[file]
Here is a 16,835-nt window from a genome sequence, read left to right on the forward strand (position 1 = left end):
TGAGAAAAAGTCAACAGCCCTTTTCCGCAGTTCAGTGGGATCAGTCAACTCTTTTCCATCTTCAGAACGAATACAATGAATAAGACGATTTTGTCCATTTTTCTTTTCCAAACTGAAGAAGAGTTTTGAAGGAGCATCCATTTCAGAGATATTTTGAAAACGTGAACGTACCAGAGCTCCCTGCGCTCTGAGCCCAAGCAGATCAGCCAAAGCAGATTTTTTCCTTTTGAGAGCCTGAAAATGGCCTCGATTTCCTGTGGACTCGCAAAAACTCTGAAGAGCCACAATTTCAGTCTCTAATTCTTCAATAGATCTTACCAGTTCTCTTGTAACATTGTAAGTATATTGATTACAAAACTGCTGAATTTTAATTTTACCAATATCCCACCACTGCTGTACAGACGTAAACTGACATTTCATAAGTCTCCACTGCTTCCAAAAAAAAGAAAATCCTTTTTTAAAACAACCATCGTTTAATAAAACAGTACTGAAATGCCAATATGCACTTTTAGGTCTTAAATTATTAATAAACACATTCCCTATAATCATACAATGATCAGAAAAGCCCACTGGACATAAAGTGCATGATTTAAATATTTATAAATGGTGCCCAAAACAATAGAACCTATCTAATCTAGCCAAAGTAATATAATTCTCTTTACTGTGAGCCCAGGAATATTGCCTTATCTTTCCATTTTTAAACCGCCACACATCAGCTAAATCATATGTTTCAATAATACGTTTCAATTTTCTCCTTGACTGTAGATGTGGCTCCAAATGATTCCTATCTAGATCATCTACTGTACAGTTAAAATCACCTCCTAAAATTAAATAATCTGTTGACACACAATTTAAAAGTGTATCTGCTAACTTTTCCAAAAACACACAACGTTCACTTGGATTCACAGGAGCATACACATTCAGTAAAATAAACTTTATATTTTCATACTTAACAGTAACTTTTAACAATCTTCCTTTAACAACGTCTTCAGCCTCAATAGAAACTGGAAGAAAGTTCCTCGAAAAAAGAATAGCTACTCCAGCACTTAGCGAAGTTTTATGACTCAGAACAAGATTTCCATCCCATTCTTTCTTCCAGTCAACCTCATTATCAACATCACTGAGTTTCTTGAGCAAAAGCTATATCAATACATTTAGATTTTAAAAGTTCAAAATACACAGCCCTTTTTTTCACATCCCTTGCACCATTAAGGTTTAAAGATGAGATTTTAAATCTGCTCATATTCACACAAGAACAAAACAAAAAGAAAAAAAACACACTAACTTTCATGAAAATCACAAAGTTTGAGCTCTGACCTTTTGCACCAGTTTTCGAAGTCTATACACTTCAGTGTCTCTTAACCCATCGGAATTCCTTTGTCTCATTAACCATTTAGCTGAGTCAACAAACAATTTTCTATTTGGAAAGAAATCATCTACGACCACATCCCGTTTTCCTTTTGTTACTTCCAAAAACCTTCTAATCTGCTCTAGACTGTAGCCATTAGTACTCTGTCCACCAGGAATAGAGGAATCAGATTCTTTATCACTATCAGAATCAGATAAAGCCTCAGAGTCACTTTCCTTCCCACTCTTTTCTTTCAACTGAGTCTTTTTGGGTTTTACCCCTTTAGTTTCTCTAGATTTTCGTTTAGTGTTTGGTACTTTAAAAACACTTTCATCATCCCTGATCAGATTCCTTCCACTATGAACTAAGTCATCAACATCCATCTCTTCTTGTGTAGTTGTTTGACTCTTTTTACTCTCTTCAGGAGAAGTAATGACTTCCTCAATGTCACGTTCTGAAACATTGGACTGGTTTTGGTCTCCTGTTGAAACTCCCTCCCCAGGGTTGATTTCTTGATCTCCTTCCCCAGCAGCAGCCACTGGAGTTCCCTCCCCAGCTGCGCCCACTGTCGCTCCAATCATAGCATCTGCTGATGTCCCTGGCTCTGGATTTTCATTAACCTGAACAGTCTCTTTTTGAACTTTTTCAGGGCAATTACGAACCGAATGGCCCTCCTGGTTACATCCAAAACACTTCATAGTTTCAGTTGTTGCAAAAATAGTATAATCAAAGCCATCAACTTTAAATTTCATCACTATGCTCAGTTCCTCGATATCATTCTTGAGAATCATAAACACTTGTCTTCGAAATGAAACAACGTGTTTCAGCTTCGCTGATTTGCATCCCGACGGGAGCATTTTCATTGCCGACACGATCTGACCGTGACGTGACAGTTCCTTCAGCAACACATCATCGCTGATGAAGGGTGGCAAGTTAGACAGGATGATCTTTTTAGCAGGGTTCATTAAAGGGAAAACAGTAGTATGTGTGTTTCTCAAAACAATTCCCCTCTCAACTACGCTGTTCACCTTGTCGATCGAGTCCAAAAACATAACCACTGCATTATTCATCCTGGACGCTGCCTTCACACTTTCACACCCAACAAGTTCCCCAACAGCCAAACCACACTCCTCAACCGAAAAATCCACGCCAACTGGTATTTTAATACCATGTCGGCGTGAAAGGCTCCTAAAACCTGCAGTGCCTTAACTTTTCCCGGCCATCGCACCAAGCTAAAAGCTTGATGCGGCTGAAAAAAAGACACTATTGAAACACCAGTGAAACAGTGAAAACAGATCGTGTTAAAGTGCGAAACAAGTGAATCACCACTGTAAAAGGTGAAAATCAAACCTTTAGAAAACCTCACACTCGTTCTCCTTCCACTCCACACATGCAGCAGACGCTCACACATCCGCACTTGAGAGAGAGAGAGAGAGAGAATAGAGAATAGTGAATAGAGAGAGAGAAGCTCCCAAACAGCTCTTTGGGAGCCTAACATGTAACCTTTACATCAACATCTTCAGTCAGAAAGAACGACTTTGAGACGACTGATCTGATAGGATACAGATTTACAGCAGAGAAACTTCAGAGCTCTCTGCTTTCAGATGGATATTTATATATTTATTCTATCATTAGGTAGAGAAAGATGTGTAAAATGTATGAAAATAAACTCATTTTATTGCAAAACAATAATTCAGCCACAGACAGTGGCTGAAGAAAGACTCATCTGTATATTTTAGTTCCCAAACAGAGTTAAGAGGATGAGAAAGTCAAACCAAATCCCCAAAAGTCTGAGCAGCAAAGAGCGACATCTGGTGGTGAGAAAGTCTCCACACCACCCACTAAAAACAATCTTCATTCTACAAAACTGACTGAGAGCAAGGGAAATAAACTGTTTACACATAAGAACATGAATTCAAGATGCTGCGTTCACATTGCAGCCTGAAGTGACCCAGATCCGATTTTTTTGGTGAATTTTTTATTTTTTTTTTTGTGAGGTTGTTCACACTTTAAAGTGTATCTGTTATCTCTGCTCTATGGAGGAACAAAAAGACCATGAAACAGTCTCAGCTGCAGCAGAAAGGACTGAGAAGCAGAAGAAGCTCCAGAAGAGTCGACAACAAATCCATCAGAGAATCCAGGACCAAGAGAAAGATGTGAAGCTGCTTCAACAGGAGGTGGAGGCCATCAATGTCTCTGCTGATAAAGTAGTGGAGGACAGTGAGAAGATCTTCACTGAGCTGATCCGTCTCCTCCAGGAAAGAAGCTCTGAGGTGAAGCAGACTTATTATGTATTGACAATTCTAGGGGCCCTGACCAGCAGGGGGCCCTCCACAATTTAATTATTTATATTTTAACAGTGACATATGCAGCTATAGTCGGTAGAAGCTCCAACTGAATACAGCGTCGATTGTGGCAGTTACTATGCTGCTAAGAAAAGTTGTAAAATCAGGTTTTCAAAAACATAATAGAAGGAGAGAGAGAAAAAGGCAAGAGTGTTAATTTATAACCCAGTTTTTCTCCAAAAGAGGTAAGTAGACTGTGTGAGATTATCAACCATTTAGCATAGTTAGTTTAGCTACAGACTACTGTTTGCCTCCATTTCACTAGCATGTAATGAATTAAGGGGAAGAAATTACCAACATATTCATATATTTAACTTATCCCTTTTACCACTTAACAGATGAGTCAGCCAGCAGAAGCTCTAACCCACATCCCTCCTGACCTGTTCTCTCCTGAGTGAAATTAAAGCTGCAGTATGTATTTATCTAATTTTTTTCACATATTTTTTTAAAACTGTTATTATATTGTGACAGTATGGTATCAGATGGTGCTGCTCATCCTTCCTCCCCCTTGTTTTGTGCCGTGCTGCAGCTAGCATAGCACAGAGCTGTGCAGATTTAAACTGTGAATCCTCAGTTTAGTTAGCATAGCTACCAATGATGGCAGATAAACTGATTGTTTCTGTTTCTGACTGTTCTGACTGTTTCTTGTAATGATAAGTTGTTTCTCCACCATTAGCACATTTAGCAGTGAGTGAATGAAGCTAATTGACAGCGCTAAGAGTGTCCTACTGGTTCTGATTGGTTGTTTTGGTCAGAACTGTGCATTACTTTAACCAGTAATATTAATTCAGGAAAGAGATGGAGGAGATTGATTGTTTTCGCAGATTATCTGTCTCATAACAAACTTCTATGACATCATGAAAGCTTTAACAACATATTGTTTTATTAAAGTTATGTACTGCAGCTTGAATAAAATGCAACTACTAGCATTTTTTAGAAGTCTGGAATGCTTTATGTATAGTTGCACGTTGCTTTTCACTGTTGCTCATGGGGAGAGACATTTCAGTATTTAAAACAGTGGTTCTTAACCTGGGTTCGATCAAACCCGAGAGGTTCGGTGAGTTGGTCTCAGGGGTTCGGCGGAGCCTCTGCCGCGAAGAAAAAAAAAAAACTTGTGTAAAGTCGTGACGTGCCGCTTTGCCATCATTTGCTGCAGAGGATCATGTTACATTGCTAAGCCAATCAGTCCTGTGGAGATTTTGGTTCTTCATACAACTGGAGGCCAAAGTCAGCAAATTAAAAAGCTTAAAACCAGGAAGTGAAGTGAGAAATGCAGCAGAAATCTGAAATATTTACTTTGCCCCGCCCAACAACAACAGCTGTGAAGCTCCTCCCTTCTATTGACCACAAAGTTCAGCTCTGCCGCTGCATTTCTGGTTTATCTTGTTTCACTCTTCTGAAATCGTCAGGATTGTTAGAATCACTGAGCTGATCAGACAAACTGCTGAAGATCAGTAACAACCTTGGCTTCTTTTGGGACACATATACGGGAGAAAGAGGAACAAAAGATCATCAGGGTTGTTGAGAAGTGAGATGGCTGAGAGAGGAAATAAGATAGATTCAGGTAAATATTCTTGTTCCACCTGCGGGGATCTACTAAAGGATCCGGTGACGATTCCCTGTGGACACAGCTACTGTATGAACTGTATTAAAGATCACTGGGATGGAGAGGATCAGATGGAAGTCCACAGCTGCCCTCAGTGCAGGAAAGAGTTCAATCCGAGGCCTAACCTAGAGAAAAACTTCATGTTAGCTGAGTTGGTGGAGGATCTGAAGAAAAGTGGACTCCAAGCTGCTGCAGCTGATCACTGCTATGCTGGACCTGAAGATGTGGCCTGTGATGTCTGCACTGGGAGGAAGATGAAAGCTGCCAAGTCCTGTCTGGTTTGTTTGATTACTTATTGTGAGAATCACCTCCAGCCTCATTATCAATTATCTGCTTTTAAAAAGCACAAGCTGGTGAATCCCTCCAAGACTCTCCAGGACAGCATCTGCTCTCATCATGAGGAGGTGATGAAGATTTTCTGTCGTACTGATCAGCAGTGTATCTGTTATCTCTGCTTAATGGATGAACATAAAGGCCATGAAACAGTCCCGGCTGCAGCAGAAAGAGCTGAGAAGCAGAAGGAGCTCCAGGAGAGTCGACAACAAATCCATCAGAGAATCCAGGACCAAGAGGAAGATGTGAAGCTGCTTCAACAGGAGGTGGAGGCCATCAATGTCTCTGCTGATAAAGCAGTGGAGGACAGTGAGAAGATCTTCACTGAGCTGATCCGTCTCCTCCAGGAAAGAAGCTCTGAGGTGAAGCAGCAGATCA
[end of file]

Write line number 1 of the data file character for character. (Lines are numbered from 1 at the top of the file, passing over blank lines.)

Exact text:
Here is a 16,835-nt window from a genome sequence, read left to right on the forward strand (position 1 = left end):